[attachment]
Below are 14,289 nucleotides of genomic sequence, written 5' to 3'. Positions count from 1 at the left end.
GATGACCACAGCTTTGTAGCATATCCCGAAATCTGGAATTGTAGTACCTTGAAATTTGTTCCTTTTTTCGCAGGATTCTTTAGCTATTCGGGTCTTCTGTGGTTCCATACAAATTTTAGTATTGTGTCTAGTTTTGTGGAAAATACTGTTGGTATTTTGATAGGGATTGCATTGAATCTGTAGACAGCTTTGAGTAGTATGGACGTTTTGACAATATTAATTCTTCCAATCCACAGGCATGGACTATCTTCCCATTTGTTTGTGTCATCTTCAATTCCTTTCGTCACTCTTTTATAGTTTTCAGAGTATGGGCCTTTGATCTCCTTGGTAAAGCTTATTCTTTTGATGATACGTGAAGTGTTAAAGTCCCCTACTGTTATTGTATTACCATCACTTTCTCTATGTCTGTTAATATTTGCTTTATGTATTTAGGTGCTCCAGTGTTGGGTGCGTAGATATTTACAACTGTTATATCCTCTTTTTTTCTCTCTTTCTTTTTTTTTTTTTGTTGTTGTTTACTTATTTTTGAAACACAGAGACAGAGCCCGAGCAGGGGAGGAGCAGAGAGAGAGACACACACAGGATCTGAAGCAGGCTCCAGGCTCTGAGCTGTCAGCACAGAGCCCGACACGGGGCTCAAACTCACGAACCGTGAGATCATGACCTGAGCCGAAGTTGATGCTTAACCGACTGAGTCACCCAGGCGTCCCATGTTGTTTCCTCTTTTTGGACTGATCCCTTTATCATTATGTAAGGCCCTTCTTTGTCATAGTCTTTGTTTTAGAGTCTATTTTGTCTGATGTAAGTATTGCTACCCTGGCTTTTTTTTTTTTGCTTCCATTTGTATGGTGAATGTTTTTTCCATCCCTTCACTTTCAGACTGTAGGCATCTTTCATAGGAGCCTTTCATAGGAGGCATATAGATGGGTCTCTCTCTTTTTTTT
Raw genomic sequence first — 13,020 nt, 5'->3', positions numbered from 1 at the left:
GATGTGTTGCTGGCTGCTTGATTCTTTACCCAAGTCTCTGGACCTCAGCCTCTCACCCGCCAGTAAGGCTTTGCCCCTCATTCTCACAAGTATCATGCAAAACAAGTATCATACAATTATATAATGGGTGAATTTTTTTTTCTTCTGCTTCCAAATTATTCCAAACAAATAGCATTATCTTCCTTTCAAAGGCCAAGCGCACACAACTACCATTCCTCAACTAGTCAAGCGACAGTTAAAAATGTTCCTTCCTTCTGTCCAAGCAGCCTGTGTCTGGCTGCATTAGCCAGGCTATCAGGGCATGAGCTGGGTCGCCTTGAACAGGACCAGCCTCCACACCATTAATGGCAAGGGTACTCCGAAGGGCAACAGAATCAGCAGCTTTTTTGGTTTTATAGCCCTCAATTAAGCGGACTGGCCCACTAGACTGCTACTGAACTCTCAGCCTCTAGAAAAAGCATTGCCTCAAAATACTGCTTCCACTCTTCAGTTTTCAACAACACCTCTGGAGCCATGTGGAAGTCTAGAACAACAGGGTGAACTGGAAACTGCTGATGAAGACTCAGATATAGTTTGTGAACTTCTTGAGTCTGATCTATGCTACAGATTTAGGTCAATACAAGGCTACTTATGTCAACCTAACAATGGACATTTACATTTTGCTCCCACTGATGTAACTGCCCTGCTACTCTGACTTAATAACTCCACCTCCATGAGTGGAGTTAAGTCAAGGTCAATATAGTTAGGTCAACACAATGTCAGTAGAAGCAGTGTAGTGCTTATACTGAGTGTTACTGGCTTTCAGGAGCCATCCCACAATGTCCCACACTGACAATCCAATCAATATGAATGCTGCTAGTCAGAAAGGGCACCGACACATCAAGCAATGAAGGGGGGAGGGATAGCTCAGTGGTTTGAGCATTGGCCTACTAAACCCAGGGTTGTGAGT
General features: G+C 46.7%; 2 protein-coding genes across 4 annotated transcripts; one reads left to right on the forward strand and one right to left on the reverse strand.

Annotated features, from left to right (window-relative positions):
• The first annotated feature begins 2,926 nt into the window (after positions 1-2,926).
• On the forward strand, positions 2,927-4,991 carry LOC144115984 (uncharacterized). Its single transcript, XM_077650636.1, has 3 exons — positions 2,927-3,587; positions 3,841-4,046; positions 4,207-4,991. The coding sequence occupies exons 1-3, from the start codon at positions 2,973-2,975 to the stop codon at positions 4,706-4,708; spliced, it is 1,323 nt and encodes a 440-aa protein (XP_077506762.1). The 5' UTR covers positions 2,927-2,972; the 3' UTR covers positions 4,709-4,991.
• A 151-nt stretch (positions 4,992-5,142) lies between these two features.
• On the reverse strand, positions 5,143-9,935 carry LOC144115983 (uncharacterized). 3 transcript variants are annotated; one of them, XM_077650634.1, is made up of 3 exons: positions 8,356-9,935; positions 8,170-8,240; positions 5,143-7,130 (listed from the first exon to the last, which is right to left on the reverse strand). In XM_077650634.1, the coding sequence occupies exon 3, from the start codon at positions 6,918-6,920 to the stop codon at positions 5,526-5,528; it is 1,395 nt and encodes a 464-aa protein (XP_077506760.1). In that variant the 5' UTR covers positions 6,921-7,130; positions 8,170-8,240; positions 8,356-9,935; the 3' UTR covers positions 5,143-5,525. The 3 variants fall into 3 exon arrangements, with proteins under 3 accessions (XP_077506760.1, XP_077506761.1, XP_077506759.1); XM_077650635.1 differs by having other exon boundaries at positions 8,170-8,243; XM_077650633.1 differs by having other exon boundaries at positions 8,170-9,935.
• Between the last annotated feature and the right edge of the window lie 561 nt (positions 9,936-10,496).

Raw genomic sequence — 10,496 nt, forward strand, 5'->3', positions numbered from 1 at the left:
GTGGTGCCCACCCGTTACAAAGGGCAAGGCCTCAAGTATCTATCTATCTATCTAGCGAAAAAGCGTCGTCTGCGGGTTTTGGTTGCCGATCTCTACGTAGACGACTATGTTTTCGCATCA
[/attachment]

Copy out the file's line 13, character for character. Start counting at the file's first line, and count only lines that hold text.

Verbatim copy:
GTGGTGCCCACCCGTTACAAAGGGCAAGGCCTCAAGTATCTATCTATCTATCTAGCGAAAAAGCGTCGTCTGCGGGTTTTGGTTGCCGATCTCTACGTAGACGACTATGTTTTCGCATCA